I agree, just because you have less friction with IT doesn't mean you suddenly write high quality code with no bugs.

Plug: if you are interested in Java deployment and do not anticipate to write bug-free code just yet, you might want to look at CloudBees: this is not just a production PaaS but it also provides a complete Continuous Integration SaaS based on Jenkins and many other services.

Glad to see more action around Java in the cloud!

Right, the justification here is a bit blurry. The framework they present is pretty much J2EE redux. If you are going to take this angle, stick with Tomcat and its huge enterprise base. Unfortunately, this is far from reinventing Java for the web.

Hey Heroku, please get yourself PCI-DSS Level 1 certified! BTW does anyone know if any of the ruby cloud providers offer that?

That has more to do with the underlying provider (Amazon) than the language hosting provider. It's a hard problem for cloud providers to solve but I'll bet you Amazon will get there sooner rather than later.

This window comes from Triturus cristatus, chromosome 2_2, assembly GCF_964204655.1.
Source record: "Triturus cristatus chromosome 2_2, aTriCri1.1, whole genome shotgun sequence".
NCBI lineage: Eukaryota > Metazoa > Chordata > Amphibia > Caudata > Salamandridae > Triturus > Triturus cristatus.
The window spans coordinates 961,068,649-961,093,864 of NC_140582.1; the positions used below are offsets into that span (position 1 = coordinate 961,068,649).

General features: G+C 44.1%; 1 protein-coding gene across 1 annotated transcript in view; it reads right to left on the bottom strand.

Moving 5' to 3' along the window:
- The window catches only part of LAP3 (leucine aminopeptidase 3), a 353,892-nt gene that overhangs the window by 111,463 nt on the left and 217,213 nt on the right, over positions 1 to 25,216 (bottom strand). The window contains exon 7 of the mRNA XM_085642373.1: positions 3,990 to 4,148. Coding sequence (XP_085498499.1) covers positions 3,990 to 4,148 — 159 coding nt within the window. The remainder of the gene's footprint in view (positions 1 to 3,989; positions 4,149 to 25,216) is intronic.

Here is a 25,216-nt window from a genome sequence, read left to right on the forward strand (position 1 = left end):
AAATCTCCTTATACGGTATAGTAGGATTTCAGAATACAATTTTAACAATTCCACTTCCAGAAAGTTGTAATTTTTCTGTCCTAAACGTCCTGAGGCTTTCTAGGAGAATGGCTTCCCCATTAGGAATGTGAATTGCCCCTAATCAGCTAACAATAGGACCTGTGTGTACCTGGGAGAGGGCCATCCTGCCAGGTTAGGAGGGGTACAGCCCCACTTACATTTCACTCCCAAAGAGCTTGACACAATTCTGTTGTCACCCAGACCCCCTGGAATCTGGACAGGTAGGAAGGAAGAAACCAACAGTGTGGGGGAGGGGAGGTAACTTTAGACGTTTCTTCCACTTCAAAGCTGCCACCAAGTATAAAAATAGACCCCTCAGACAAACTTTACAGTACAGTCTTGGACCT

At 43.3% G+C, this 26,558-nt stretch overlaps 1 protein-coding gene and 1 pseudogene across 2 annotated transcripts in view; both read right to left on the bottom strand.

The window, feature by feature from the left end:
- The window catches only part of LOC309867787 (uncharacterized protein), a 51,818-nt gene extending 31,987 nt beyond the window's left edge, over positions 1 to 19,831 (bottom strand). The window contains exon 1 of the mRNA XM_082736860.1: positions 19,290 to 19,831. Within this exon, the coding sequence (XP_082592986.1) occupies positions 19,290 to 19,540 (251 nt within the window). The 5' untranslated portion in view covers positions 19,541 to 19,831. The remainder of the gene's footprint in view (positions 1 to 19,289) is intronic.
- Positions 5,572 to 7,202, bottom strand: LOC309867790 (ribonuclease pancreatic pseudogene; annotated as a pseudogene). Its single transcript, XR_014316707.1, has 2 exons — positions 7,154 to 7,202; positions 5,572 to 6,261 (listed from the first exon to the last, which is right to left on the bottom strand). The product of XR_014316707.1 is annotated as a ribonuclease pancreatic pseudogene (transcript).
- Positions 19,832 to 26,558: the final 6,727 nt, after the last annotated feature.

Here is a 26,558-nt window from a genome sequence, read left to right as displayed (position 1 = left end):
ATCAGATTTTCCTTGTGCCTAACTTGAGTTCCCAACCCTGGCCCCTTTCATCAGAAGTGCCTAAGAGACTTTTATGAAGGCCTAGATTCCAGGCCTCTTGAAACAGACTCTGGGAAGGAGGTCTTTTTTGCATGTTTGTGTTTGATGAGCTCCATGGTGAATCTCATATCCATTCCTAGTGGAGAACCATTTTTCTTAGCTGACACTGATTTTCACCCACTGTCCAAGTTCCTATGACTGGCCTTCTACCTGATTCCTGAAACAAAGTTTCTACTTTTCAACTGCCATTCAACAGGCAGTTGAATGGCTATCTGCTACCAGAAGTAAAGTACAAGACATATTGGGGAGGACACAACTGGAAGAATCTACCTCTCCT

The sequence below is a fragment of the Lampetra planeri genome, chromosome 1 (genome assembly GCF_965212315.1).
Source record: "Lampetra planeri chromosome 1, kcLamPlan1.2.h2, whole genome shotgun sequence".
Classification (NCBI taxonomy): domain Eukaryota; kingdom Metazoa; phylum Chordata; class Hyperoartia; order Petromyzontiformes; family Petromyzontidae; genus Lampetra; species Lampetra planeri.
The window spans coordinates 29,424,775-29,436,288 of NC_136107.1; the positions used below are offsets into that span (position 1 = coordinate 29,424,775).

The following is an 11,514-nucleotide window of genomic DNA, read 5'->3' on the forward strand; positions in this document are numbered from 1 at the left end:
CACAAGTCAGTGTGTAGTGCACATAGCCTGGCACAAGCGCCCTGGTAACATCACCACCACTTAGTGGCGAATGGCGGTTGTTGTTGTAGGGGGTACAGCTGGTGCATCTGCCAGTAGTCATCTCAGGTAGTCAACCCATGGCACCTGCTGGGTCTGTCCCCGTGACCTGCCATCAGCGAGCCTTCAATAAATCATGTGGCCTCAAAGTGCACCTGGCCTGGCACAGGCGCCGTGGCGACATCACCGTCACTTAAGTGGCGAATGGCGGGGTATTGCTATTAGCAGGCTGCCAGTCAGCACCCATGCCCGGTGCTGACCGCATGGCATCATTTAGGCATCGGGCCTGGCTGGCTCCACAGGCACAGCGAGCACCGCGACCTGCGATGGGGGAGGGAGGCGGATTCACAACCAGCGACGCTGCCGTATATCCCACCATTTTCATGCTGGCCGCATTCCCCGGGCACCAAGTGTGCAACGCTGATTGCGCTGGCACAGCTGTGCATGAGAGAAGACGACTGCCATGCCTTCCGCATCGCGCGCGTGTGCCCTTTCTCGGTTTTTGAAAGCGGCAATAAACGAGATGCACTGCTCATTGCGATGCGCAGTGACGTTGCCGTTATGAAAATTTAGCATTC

Amazon AWS is PCI DSS Level 1 compliant.

Is it? I thought so then looked at the FAQ and it appears that much of the infrastructure is level 2 compliant.

Ahh ok excellent.

I wish they supported - here is a war file, run it...

Amazon's Elastic Beanstalk is a good compromise in this regard. I've been using it to develop some JRuby/Sinatra backend services, and though it's not quite as simple as Heroku, it's pretty close. Since the applications are just EC2 instances underneath the hood, you can tweak the server image quite a bit too, which is nice when you need to run some odd binary programs along side your web application. I haven't played around with Beanstalk's autoscaling feature yet, but that might come in handy for processing background jobs that fluctuate a lot.